Author(s): Gallego M, Setin R, Izquierdo MJ, Casis O, Casis E
Abstract Share this page
Abstract A great variety of alterations have been described in the nervous system of diabetic animals. They are named as diabetic neuropathy and affect the brain, spinal cord and peripheral nerves. In diabetic animals, plasma and tissue catecholamine levels have been reported to be increased, decreased or unchanged, and these disparities have been explained by differences in the tissues selected, severity or duration of diabetes. Dopamine, norepinephrine and epinephrine from different tissues were extracted by absorption onto alumina, and measured by high performance liquid chromatography with electrochemical detection. We found that diabetes alters catecholaminergic systems in a highly specific manner. The dopamine content is reduced in the dopaminergic nigrostriatal system only. Norepinephrine is differently altered in several areas of the sympathetic nervous system. It is increased in cardiac ventricles, and decreased in stellate ganglia and the blood serum. However, it is not altered in the central nervous system. Finally, epinephrine is only altered in the adrenal gland where it is increased, and in the serum where it is reduced. Our results suggest that diabetes reduces the activity of the nigrostriatal dopaminergic system. Changes found at the sympathoadrenal level could be explained by reduced norepinephrine and epinephrine synthesis, with increased storage due to a reduced release from synaptic vesicles.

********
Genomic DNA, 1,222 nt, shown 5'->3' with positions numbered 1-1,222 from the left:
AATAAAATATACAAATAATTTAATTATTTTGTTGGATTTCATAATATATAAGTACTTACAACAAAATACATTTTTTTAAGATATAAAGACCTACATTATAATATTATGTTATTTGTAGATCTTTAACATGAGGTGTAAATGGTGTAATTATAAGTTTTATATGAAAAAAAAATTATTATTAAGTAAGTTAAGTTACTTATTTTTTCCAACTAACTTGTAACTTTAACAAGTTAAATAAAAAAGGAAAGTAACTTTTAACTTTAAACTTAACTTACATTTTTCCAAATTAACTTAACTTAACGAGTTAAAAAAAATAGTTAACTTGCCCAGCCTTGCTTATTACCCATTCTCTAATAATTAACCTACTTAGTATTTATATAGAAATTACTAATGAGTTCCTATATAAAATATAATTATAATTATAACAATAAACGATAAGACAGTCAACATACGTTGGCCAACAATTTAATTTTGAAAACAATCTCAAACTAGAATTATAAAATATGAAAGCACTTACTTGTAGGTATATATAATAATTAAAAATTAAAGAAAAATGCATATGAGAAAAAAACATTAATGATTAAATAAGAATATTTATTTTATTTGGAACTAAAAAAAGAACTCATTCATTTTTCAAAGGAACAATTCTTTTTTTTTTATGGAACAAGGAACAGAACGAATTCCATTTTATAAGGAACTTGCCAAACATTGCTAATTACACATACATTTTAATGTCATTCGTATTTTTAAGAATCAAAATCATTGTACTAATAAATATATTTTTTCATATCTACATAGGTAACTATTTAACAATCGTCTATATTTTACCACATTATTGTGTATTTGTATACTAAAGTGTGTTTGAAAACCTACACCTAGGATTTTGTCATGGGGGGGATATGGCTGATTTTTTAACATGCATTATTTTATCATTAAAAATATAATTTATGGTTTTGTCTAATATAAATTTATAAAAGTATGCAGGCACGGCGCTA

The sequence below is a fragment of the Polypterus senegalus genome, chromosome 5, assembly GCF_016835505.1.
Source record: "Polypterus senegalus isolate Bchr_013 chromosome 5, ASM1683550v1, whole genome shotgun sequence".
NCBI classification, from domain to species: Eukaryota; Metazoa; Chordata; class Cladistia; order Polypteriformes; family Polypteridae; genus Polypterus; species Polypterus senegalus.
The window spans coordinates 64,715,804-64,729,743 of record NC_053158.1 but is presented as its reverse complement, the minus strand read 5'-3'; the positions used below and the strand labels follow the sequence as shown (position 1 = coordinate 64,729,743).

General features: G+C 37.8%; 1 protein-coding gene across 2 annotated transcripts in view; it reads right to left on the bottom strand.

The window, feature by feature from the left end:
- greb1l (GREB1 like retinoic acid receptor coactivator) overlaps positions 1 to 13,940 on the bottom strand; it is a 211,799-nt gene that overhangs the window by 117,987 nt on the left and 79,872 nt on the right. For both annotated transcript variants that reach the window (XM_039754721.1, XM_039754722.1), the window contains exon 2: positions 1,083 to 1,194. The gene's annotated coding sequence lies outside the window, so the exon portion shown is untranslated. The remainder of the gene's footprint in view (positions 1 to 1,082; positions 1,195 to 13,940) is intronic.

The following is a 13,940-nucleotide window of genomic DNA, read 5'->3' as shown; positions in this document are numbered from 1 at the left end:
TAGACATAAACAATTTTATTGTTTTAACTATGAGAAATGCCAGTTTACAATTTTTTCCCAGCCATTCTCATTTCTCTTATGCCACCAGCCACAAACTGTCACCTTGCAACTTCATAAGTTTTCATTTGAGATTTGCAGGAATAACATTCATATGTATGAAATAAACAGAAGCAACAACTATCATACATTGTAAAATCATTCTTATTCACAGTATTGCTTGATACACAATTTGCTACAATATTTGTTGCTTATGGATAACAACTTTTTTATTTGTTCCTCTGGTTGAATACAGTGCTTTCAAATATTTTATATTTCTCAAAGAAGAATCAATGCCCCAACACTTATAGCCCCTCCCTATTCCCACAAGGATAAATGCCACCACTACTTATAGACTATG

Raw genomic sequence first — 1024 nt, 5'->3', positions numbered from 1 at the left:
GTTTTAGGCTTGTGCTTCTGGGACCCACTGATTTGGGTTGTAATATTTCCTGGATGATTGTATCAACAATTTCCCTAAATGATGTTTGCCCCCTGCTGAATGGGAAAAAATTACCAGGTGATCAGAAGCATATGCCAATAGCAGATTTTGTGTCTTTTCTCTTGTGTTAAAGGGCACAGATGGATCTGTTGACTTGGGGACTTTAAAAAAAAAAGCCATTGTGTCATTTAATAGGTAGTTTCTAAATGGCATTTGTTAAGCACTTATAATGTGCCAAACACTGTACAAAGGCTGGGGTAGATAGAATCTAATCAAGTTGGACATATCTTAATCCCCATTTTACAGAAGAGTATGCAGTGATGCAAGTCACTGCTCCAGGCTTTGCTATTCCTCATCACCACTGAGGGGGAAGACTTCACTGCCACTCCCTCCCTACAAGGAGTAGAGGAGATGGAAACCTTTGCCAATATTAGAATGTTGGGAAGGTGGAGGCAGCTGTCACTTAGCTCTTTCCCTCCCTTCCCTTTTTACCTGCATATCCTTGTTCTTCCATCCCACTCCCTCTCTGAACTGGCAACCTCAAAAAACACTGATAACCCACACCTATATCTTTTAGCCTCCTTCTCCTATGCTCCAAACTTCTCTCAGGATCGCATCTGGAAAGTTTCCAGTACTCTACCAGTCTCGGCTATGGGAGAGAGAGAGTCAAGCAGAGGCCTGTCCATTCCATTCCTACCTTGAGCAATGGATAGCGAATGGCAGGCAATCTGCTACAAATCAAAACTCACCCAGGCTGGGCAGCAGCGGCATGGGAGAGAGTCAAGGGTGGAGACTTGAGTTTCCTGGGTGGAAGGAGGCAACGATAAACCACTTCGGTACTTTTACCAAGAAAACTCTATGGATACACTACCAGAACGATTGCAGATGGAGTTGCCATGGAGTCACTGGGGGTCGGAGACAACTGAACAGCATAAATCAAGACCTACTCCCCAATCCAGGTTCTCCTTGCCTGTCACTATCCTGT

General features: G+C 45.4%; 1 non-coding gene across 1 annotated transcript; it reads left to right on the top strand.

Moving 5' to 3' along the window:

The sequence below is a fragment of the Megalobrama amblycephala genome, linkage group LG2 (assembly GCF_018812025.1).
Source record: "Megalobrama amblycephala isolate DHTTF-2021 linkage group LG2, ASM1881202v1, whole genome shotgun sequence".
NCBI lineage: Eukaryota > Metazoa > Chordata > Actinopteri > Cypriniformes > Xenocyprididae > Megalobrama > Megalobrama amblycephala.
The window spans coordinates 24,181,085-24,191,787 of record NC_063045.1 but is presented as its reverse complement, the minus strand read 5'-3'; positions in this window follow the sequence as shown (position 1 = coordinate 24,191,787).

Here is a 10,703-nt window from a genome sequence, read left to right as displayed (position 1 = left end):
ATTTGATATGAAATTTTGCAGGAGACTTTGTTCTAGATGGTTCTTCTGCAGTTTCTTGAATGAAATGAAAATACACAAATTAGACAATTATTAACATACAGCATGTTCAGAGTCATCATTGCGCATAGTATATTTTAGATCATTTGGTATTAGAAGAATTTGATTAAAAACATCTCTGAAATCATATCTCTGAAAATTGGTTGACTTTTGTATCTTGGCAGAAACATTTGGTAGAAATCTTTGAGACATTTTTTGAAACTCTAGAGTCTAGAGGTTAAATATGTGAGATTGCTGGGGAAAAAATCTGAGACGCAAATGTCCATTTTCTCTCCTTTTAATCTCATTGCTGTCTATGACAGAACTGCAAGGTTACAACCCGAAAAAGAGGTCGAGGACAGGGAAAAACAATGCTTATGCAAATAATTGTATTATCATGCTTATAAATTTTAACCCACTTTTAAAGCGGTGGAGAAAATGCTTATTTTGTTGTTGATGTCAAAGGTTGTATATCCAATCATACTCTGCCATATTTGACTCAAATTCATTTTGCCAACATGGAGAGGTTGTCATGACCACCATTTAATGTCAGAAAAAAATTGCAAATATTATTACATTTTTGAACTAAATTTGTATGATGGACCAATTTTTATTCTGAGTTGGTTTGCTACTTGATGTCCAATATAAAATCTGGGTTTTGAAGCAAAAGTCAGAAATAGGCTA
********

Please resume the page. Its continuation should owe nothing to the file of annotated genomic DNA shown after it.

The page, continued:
This article was published in Physiol Res
and referenced in Journal of Molecular and Genetic Medicine